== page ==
From the first day of the war unleashed by Putin’s regime and its allies against independent Ukraine, Free Russia Foundation, which supports Russian activists, journalists, and human rights activists forced to leave the country because of direct security threats, has condemned the crimes of Putin’s regime against independent Ukraine. We respect the territorial integrity and sovereignty of states and consider human life and freedom to be of the highest value.

The forthcoming “referendums”, mobilization, and martial law are a collapse of the whole system of “Putin’s stability,” the illusion of which the Kremlin has been trying to maintain since the beginning of the full-scale war with Ukraine. Vladimir Putin is preparing to blatantly violate international law once again and launch an attack on democracy and freedom in Ukraine and Europe. Any statements by the Kremlin that residents of the occupied territories of Ukraine want to become part of Russia are false.

Three decades ago, the Ukrainian people proclaimed the independence of their state. Since 2014, the world has seen that Vladimir Putin has undermined Ukraine’s sovereignty and any attempts at anti-war protest in Russia through military force, repressive legislation, false statements, and massive state propaganda. Despite all the suffering inflicted on Ukraine, Putin has failed to achieve this goal: Ukrainians continue to show fortitude and determination to defend their country at any cost, and Russian anti-war resistance continues despite repression.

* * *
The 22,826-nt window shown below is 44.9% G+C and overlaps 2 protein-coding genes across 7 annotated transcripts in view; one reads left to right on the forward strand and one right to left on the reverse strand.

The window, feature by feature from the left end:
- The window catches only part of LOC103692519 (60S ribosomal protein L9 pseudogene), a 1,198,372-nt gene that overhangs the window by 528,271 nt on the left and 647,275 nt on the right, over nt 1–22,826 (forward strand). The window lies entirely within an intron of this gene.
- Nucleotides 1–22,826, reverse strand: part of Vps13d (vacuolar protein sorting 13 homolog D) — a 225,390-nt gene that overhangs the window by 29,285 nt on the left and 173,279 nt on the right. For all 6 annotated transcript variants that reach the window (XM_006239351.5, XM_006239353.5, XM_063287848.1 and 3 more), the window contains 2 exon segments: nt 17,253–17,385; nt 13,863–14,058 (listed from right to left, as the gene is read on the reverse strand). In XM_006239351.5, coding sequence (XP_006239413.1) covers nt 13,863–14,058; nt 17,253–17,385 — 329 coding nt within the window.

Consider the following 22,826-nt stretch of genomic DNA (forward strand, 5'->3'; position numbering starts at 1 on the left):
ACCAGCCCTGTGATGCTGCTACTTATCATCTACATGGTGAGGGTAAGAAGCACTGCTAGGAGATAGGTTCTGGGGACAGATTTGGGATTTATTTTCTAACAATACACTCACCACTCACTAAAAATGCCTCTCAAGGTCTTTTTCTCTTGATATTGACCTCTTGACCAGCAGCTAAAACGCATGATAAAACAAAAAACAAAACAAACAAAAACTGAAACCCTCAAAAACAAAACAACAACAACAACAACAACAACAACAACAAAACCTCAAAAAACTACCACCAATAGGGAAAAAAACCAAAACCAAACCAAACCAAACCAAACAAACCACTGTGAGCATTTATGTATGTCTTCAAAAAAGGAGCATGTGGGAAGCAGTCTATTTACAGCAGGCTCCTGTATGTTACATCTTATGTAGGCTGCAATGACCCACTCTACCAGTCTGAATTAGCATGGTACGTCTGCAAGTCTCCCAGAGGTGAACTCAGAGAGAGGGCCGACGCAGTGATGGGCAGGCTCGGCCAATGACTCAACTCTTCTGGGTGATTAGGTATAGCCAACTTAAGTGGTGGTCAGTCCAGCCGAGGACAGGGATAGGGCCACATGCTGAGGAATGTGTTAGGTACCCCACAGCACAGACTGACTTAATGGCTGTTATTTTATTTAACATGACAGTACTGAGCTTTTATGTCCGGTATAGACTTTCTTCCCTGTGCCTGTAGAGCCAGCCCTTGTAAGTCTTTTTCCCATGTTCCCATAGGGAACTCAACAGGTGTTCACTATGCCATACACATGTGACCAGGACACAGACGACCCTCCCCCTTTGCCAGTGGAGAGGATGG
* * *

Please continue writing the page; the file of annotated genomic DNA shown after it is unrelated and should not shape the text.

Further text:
We consider any attempts to tear away Ukrainian territory through so-called “referendums” categorically unacceptable and call on state institutions and international human rights organizations to join the demand for an immediate end to the war and the liberation of the occupied territories. Any war brings suffering to humanity and endangers peace. We will not allow a totalitarian dictatorship to prevail and we will continue to fight for Ukraine’s independence and Russia’s democratic future.